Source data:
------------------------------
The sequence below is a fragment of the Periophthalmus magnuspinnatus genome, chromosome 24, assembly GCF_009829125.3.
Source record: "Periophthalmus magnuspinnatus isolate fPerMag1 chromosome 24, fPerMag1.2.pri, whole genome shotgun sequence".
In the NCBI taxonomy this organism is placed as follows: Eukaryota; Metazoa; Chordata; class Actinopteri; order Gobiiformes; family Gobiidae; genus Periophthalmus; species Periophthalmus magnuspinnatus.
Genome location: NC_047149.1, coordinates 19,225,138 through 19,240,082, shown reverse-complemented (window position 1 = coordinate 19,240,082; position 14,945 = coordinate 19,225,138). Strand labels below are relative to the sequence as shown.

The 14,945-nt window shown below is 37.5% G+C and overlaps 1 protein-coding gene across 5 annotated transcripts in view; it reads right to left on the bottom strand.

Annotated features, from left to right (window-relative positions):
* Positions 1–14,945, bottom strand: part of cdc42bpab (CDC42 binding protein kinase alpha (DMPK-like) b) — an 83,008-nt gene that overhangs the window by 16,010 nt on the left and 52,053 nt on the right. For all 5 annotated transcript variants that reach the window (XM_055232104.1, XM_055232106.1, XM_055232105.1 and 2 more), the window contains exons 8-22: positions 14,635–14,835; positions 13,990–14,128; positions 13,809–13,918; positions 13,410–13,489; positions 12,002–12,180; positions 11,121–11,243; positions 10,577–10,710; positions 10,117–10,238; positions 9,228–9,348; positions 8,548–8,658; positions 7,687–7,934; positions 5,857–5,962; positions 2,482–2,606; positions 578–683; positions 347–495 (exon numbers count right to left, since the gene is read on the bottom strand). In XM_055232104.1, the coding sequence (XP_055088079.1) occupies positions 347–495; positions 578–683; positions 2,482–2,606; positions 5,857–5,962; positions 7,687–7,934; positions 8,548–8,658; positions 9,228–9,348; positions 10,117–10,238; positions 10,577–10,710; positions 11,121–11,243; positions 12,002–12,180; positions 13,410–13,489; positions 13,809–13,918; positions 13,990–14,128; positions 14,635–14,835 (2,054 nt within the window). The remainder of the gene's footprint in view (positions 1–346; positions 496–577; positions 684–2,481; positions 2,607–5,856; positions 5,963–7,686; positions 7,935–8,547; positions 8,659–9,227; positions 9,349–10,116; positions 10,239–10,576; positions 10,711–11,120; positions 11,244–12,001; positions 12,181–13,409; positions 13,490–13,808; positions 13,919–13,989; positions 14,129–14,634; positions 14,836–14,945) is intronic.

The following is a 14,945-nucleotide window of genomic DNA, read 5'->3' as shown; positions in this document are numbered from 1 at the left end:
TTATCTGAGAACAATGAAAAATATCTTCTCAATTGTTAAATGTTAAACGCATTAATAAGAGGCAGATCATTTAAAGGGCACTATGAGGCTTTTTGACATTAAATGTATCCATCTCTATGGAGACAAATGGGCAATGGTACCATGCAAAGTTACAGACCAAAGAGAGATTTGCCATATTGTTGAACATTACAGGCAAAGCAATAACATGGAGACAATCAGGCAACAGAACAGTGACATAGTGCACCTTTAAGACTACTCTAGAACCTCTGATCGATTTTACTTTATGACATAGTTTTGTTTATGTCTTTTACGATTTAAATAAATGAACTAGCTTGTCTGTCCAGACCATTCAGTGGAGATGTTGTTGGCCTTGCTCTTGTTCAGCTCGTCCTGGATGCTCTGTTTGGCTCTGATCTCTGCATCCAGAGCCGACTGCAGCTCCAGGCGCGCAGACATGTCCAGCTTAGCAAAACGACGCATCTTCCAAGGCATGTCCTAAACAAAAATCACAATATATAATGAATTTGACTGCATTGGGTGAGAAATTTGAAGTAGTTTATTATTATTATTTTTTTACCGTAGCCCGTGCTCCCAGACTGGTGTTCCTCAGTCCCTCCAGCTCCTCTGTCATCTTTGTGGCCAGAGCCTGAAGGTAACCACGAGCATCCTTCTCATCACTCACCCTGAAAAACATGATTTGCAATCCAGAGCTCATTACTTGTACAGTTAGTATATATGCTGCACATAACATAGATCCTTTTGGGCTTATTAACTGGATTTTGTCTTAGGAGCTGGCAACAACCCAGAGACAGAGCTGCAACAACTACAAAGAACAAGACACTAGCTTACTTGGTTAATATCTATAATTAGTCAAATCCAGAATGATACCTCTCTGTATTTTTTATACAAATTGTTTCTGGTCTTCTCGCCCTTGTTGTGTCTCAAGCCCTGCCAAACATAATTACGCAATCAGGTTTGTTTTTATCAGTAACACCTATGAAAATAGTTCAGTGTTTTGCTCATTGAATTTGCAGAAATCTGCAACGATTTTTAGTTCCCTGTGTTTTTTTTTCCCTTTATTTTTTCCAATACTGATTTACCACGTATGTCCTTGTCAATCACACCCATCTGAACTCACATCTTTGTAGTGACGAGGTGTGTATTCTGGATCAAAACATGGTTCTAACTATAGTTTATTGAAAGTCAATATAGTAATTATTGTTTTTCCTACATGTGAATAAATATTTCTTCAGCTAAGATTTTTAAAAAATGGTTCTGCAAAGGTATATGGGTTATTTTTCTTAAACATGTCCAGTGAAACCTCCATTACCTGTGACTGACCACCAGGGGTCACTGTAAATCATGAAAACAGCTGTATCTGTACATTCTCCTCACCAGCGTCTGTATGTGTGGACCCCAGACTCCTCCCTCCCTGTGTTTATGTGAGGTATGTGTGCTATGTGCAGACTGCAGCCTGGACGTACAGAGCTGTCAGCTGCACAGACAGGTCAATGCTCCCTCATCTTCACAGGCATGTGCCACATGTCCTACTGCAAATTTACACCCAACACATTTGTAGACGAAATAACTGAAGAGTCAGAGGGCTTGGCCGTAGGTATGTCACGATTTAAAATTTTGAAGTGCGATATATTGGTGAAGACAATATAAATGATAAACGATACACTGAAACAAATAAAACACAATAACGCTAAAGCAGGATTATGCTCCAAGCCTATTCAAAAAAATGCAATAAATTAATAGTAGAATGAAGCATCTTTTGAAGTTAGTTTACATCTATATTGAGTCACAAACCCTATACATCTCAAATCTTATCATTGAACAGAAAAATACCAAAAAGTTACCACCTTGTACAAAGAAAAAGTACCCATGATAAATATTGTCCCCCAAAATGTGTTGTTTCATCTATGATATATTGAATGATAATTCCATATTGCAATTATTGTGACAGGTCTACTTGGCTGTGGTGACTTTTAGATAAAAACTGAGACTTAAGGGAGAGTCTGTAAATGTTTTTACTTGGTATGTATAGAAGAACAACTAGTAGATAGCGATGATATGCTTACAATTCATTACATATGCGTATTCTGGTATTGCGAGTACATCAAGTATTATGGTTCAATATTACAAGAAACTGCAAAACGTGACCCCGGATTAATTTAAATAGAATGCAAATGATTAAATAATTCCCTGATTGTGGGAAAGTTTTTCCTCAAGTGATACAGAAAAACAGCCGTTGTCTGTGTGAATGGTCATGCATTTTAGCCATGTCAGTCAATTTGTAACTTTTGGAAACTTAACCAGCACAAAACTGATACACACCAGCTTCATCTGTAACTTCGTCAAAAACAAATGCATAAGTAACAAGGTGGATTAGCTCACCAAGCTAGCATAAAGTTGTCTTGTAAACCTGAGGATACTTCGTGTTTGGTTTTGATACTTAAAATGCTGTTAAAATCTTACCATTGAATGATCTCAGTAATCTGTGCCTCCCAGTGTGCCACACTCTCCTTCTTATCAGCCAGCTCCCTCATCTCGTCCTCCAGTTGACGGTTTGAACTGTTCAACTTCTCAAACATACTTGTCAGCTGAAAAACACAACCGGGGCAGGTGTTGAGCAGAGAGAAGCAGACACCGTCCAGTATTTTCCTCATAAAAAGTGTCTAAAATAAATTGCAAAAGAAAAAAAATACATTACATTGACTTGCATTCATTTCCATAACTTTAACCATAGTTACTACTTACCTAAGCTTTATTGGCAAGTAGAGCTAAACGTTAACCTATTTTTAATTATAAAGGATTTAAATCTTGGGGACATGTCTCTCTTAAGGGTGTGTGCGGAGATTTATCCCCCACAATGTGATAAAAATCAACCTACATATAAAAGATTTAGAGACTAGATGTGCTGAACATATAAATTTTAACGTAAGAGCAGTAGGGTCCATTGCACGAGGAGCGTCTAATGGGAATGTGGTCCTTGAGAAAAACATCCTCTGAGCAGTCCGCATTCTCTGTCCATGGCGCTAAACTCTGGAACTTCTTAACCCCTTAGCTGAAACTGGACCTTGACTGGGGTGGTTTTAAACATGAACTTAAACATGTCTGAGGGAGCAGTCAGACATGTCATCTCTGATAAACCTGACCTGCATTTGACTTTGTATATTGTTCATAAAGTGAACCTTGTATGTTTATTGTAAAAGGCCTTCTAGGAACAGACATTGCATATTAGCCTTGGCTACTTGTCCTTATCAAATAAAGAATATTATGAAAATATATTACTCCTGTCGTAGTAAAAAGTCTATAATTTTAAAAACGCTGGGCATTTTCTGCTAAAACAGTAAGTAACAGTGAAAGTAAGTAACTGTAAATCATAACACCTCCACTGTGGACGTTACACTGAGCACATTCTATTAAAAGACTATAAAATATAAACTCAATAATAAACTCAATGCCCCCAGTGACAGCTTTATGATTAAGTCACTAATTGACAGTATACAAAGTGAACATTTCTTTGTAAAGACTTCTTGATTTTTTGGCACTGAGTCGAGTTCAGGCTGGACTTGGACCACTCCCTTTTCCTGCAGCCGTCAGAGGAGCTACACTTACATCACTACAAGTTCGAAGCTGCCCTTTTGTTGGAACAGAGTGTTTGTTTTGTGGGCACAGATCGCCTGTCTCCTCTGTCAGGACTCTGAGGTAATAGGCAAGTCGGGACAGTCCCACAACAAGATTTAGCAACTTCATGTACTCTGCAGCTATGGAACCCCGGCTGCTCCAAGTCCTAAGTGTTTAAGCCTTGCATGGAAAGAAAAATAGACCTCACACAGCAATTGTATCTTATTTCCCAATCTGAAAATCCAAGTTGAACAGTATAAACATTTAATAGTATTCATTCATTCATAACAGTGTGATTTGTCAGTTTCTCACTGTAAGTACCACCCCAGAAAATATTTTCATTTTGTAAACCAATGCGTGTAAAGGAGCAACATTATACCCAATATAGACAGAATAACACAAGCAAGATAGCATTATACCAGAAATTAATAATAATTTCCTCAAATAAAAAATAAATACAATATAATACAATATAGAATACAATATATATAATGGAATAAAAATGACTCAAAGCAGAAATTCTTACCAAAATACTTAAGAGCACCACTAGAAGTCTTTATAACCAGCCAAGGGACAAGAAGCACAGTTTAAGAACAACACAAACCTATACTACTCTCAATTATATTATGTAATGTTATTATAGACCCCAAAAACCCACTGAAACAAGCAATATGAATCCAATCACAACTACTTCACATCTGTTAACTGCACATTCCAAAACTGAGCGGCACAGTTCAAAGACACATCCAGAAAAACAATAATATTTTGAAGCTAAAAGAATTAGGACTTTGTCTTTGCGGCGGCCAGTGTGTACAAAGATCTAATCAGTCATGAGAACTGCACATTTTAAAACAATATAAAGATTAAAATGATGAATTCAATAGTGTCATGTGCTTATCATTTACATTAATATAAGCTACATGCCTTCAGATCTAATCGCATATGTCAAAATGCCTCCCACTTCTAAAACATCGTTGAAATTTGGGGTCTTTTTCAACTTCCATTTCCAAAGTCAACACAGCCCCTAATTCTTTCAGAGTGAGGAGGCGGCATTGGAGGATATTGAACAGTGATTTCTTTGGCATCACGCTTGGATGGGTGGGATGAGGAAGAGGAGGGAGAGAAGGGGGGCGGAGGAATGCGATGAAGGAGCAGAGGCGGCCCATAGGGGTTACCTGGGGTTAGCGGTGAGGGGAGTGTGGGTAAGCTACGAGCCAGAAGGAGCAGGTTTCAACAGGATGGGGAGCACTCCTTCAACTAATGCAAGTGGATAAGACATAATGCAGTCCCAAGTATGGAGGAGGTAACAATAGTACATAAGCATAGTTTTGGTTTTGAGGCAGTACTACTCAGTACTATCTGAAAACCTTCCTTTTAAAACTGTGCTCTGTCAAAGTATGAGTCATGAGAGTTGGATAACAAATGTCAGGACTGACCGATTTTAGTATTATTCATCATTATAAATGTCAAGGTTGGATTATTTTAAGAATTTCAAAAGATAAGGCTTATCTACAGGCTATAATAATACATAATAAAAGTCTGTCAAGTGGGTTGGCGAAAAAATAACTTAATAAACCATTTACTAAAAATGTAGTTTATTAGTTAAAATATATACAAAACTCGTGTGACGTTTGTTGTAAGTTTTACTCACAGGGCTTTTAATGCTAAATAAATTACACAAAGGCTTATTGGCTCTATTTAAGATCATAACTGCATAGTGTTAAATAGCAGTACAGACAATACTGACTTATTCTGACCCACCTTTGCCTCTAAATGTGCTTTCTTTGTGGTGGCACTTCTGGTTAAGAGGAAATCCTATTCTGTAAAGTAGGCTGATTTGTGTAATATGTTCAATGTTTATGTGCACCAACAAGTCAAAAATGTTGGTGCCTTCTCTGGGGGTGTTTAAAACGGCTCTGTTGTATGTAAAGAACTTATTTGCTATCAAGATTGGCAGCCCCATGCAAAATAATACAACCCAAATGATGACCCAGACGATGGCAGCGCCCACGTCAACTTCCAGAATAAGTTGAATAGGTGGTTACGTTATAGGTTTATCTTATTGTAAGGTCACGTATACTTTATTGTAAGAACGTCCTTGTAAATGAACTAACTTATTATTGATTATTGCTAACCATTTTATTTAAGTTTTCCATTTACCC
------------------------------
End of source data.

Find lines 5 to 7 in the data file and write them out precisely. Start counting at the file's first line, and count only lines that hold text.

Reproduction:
The 14,945-nt window shown below is 37.5% G+C and overlaps 1 protein-coding gene across 5 annotated transcripts in view; it reads right to left on the bottom strand.

Annotated features, from left to right (window-relative positions):
* Positions 1–14,945, bottom strand: part of cdc42bpab (CDC42 binding protein kinase alpha (DMPK-like) b) — an 83,008-nt gene that overhangs the window by 16,010 nt on the left and 52,053 nt on the right. For all 5 annotated transcript variants that reach the window (XM_055232104.1, XM_055232106.1, XM_055232105.1 and 2 more), the window contains exons 8-22: positions 14,635–14,835; positions 13,990–14,128; positions 13,809–13,918; positions 13,410–13,489; positions 12,002–12,180; positions 11,121–11,243; positions 10,577–10,710; positions 10,117–10,238; positions 9,228–9,348; positions 8,548–8,658; positions 7,687–7,934; positions 5,857–5,962; positions 2,482–2,606; positions 578–683; positions 347–495 (exon numbers count right to left, since the gene is read on the bottom strand). In XM_055232104.1, the coding sequence (XP_055088079.1) occupies positions 347–495; positions 578–683; positions 2,482–2,606; positions 5,857–5,962; positions 7,687–7,934; positions 8,548–8,658; positions 9,228–9,348; positions 10,117–10,238; positions 10,577–10,710; positions 11,121–11,243; positions 12,002–12,180; positions 13,410–13,489; positions 13,809–13,918; positions 13,990–14,128; positions 14,635–14,835 (2,054 nt within the window). The remainder of the gene's footprint in view (positions 1–346; positions 496–577; positions 684–2,481; positions 2,607–5,856; positions 5,963–7,686; positions 7,935–8,547; positions 8,659–9,227; positions 9,349–10,116; positions 10,239–10,576; positions 10,711–11,120; positions 11,244–12,001; positions 12,181–13,409; positions 13,490–13,808; positions 13,919–13,989; positions 14,129–14,634; positions 14,836–14,945) is intronic.